High School Sexual Assault Survivor Took Her Life At 23 Years: “My Baby Girl Is Gone”


Daisy Coleman, a sexual assault victim had died by suicide at the age of 23. Her mother, Melinda, shared the news on Facebook on Tuesday. “My daughter committed suicide tonight,” She wrote. “If you saw crazy messages and posts, it was because I called the police to check on her. She was such an amazing girl and my best friend. I think she had to make it seem like I could live without her but I can’t. I wish I could have taken the pain from her so she won’t have to feel them again. She couldn’t recover from what those boys did to her and it’s so terrible what they did, it’s not fair. My baby girl is gone.”

Daisy Coleman was only 14 when she was sexually assaulted by Matthew Barnett, a teenager from Missouri. When she talked about how she was sexually assaulted, she faced severe backlash. After the sexual assault incident, she was left at her doorstep in only a T-shirt, for hours outside, in the freezing temperatures. She accused Matthew of rape and it led to a felony sexual assault charge against him, but the accusations were later dropped when Matthew said it was consensual and not an assault. The investigation fired up after when Daisy said that she’d left her house with her friend Paige to meet up with Matthew, whom she said knocked her out with alcohol, then forcefully raped her.

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Sex between minors aged 14 or above is legal in Missouri. However, after the allegations, Daisy and her family had a hard time. Daisy’s brother Charlie was constantly booed at school and her mum Melinda was fired from her job. The charges against Matthew and Jordan Zech (who filmed the incident) were dropped after two months. When Daisy heard the charges were dropped, she began to harm herself for the first time, burning the boys’ names in her forearm, then consuming bottles of cold medicine. “She said everyone hated her and she hated herself too, “Her mum recalls. She often crushed pills in juice. Charlie, now 20, found Daisy unconscious. “My boys were hysterical,” says Melinda.

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Tristan, 15, her youngest, “who had already lost his father, kept saying, ‘Daisy please don’t go, we can’t lose you too.” Four days before Matthew’s plea, Daisy tried to take her life again. After being hospitalized, Daisy told a social worker that her third attempt to end her life was deliberate. “It’s obvious she’s not just doing it to seek attention because she was hurting.,” says Melinda. “The last two times were overdosing and serious, and that’s the scariest part: the increasing intensity.” But she recovered strongly, and she associated herself with the national campaign Safe Before Anyone Else – to help steer others away from potential sexual violence.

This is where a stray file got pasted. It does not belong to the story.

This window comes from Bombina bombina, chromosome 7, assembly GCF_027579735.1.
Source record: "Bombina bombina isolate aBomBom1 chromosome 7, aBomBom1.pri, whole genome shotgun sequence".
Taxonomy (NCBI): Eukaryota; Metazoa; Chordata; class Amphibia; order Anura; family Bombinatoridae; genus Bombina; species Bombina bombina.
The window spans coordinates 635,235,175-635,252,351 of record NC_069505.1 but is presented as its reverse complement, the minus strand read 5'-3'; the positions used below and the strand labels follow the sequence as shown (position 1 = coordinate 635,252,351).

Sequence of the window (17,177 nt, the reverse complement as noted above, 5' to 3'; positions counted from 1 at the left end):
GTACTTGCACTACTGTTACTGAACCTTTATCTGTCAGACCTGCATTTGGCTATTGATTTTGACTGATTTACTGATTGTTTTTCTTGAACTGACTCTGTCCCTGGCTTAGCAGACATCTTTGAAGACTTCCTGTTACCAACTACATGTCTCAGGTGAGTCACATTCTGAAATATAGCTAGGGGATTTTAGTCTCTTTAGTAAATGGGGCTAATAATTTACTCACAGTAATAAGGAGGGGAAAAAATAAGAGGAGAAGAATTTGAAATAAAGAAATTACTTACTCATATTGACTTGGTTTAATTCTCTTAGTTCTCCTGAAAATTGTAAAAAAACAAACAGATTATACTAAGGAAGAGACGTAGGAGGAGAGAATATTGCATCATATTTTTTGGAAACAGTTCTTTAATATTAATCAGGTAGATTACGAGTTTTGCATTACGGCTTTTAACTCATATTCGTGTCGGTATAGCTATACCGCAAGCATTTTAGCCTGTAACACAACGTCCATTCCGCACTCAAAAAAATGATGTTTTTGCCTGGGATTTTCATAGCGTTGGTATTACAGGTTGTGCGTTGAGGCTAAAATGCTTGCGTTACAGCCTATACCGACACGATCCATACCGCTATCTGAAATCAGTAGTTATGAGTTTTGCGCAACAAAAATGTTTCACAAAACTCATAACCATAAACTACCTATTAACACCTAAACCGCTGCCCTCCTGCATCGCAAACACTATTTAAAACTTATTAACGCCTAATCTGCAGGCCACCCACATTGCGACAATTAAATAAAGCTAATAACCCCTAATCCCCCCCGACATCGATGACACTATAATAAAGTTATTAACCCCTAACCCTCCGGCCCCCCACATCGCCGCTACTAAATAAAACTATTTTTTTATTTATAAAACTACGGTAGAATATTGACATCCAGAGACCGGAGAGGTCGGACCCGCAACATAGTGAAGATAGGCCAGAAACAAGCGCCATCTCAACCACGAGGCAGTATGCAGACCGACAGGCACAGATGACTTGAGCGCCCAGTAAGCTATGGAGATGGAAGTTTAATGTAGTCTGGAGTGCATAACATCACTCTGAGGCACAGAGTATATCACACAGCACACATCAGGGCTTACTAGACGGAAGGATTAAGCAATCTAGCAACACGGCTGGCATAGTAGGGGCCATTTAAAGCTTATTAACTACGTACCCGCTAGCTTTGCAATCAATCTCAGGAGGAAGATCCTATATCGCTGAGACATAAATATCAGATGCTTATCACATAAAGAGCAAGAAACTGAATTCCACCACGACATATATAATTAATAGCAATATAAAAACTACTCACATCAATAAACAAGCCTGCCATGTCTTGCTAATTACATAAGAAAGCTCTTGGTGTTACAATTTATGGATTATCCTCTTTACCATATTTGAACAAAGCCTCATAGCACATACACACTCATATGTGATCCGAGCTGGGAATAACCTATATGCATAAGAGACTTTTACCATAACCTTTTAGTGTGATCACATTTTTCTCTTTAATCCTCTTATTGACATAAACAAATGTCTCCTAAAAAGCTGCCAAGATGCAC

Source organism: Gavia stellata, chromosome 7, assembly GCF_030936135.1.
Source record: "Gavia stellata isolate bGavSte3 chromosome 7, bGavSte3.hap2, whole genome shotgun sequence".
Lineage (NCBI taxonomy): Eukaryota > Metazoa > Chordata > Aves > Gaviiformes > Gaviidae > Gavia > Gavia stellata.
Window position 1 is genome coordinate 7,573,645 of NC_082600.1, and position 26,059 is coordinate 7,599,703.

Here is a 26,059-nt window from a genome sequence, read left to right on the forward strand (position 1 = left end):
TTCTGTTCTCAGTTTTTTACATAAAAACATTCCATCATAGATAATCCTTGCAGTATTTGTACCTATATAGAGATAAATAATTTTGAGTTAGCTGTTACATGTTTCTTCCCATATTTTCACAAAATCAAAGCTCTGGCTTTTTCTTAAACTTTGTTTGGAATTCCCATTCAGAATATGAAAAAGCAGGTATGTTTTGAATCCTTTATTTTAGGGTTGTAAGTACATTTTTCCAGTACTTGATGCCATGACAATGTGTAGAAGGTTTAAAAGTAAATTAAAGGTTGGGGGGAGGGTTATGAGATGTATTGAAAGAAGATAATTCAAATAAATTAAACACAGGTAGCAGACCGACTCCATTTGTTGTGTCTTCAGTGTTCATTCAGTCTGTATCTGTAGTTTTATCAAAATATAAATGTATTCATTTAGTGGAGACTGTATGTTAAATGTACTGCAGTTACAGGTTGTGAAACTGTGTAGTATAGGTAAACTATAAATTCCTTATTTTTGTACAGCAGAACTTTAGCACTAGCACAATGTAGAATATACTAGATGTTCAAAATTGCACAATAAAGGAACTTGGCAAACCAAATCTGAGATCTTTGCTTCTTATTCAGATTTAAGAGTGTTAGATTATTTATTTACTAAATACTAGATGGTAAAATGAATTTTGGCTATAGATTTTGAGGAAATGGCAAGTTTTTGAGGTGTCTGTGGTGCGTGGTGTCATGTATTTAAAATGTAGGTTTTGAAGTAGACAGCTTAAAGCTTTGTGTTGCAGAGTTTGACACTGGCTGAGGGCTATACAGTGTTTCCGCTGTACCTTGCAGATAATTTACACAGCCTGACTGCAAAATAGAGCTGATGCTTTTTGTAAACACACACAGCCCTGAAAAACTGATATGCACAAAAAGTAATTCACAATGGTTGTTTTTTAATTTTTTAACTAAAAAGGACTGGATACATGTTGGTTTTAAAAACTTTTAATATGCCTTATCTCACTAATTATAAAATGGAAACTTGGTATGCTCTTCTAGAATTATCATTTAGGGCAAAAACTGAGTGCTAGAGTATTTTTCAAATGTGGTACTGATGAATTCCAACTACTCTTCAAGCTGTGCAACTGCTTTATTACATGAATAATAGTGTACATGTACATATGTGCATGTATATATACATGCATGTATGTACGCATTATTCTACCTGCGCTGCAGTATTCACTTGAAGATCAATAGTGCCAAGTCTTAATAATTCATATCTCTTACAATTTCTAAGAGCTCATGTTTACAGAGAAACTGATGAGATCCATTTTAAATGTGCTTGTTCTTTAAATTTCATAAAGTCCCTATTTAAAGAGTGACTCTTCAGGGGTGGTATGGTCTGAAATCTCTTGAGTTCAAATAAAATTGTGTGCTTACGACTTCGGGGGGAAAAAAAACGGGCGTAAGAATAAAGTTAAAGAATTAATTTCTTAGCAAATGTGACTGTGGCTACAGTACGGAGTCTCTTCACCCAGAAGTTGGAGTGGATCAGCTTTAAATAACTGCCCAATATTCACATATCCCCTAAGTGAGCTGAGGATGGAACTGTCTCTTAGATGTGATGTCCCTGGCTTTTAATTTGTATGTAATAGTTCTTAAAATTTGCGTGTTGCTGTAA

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Back in 2017, she spoke with PEOPLE about the incident, “The bullying was really intense because it didn’t just end at school,” Coleman says. “When I would go home, it would be over Facebook and Instagram. These people always hurled crueler things at me because it’s such a dehumanized way of speaking … a lot of things affected me personally and it changed my view of myself and my idea of self-worth and self-esteem.” As for working towards educating people on the violence of sexual abuse, she said, “I definitely feel like people have certain views and perceptions about me and about cases like sexual assault because they’re uneducated. That’s exactly why I’m going out and trying to educate people on what’s going on in our society.”

Coleman also featured in the Netflix documentary Audrie & Daisy in 2016. In 2014, Matthew pleaded guilty to child endangerment and was sentenced to two years’ probation. Three years later, Coleman said that she has no hatred towards him. “I honestly don’t hate him or have any vindictive feelings against him,” Coleman said in 2017. “I feel like all of the negativity that he put on me was passed down to him at one point, so I felt the need to stop that kind of transaction of negativity and hate. I went through a lot of years of self-loathing and asking myself why it had to be me. So much ‘woe is me,” she continued. “I just decided one day that I was done being negative about it. I needed to forgive myself for what happened.”

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